Why Apple may be the victim in 2018 MacBook Pro throttling | Computing

’s most potent may have a cooling problem, but blame for the toasty Core i9’s may not lie entirely at the Cupertino firm’s door. The 2018 MacBook offers a six-core Core i9 processor for the first time, one of Intel’s fastest CPUs, and instantly became an object of lust for those wanting workstation performance from a portable machine.

Power, though, isn’t delivered in isolation, and there are inherent challenges for putting desktop-class processing in a slimline notebook. Most commonly that means heat. As anybody who has heard the fans in their laptop spool up to turbine-like levels, and felt the underside get uncomfortable hot, will know, the challenge every portable computer faces is dealing with heat. That, according to early MacBook Pro feedback, is a challenge Apple’s new machine may not be handling as smoothly as we hoped.

Signs of concern were first raised by YouTuber Dave Lee, who found the Core i9 version of the 2018 MacBook Pro encountered some serious issues when running video editing app Adobe Premiere. Far from delivering a big uptick in performance versus the old notebook, Lee found the new laptop quickly began to get very hot, and then throttle back its processor significantly. Indeed, he found the chip couldn’t maintain its 2.9 GHz base clock speed, instead coming in at on average 2.2 GHz when under load.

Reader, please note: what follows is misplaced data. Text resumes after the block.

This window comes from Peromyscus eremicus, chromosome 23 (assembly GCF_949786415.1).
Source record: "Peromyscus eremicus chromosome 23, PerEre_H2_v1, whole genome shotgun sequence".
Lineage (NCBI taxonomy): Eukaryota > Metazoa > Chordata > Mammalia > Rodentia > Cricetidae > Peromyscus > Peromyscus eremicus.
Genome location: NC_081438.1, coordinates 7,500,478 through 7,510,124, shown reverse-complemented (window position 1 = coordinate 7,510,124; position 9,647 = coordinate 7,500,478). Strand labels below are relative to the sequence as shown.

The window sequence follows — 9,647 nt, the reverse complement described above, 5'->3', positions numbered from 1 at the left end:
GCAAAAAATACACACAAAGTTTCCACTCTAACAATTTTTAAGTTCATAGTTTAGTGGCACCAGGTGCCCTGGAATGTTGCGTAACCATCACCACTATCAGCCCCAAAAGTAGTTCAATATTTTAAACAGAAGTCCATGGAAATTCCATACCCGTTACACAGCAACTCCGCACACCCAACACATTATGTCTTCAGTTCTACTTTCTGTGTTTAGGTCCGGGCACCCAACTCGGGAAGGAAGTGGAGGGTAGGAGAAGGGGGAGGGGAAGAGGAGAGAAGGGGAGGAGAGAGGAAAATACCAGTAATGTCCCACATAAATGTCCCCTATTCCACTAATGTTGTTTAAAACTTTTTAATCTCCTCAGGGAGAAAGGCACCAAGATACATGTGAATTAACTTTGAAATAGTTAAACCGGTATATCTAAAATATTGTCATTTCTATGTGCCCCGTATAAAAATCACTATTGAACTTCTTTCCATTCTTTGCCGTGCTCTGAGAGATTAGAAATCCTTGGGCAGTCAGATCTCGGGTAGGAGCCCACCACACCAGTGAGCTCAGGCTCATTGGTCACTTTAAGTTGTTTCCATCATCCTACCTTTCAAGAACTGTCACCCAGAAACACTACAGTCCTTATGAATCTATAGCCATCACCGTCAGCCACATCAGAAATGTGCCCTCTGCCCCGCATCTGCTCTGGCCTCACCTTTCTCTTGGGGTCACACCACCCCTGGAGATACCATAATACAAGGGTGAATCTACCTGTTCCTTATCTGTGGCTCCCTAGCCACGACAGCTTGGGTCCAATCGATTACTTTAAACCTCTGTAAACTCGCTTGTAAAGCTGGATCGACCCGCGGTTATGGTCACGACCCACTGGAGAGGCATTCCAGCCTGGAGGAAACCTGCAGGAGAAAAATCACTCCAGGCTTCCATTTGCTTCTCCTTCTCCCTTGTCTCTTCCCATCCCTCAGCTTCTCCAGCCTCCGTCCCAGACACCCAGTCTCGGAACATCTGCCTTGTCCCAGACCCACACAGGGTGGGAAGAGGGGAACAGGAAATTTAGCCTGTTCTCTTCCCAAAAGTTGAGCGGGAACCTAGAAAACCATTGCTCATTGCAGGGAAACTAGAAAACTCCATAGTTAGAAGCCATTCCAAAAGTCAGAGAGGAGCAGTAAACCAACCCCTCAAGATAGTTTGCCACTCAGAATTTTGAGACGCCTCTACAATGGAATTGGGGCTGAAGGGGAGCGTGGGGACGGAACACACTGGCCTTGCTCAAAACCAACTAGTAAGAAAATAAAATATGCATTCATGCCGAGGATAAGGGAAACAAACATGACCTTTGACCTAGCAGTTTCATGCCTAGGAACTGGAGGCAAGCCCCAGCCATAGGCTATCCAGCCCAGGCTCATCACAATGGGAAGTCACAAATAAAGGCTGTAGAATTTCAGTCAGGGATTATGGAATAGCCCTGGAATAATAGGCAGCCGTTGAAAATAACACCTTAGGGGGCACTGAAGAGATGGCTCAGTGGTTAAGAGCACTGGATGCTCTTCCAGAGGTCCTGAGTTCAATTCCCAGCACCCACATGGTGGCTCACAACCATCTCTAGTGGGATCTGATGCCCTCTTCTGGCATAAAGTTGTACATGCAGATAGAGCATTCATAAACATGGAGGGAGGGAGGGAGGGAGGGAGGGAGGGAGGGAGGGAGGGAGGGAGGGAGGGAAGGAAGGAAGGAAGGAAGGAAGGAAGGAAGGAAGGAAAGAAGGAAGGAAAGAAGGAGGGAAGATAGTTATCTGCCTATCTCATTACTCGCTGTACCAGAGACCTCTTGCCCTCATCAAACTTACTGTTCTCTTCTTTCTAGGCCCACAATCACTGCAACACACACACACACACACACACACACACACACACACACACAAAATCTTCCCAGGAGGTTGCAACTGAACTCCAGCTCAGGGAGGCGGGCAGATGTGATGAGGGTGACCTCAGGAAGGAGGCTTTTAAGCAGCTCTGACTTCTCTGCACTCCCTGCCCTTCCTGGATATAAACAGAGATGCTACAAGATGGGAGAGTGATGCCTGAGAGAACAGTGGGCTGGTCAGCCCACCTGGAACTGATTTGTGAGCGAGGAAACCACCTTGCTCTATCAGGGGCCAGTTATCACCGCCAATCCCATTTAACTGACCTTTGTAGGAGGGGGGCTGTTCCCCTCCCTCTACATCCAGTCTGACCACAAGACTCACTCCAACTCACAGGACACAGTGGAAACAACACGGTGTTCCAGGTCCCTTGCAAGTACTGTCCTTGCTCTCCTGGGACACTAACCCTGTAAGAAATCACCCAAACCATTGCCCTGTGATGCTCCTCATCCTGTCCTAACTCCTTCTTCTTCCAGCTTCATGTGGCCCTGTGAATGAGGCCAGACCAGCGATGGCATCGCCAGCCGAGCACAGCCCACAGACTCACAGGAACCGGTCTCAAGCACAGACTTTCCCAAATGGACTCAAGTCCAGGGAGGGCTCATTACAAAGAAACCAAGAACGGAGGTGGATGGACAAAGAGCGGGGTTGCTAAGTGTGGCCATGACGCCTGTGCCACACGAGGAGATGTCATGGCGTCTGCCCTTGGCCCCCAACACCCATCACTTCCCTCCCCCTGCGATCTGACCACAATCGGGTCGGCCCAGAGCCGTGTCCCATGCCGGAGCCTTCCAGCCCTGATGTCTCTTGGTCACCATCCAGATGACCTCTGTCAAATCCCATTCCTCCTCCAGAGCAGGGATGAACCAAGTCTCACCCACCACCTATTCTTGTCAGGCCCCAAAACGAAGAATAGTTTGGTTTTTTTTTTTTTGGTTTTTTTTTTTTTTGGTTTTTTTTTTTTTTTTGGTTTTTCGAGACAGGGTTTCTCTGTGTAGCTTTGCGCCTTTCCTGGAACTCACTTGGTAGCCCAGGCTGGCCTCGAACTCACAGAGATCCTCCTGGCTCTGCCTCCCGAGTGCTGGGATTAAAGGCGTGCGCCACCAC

The problem is the so-called Thermal Design Point, or TDP. It’s Intel’s rating of how much heat power its processors dissipate when they’re running at their base clock speed, with all cores active, and under a high workload. A higher TDP typically means more performance – since faster cores give off more heat as a byproduct – but also demand more provision for cooling.

A low TDP processor, for instance, means that Apple’s 12-inch MacBook can be fanless: the ultraportable can dissipate the heat from its CPU through passive methods, but it also means that the laptop’s performance is relatively conservative. A high TDP processor, meanwhile, requires active cooling. That typically means a combination of heatsinks and fans, though performance notebooks intended for gaming and other such system-intensive activities can also make use of heat-pipes, liquid cooling, and other increasingly complex methods to deal with the heat levels involved.

When designing a laptop, therefore, a balance has to be struck between design, aesthetics, and cooling. Big cooling systems can handle bigger TDPs, but also result in larger, less portable notebooks. Slimmer designs, meanwhile, could struggle with those higher TDPs. One prominent suggestion about the new MacBook Pro, therefore, is that its cooling provisions simply weren’t up to the challenge of the highest-performance the Core i9 is capable of. Teardowns of the new notebook seem to show that the design is pretty much the same as for the older, slower versions.

The blame can’t all be placed at Apple’s feet, though, at least according to the latest theories. The design of the current MacBook Pro was first revealed in late 2016, but will have been in development for several years before that. Apple will have worked with Intel on exactly how much cooling was required in order for its laptops to work at peak performance.

That, though, depends on Intel’s roadmap for its processors, and it’s there where some have suggested things have struggled. Intel has had some widely-reported challenges getting its chips down to the sizes it initially promised, with its transition to 10nm processes taking far longer than it initially hoped for. That also means that the TDPs it was aiming to achieve – and the TDPs with which Apple undoubtedly designed the MacBook Pro’s cooling in mind – simply haven’t been achieved.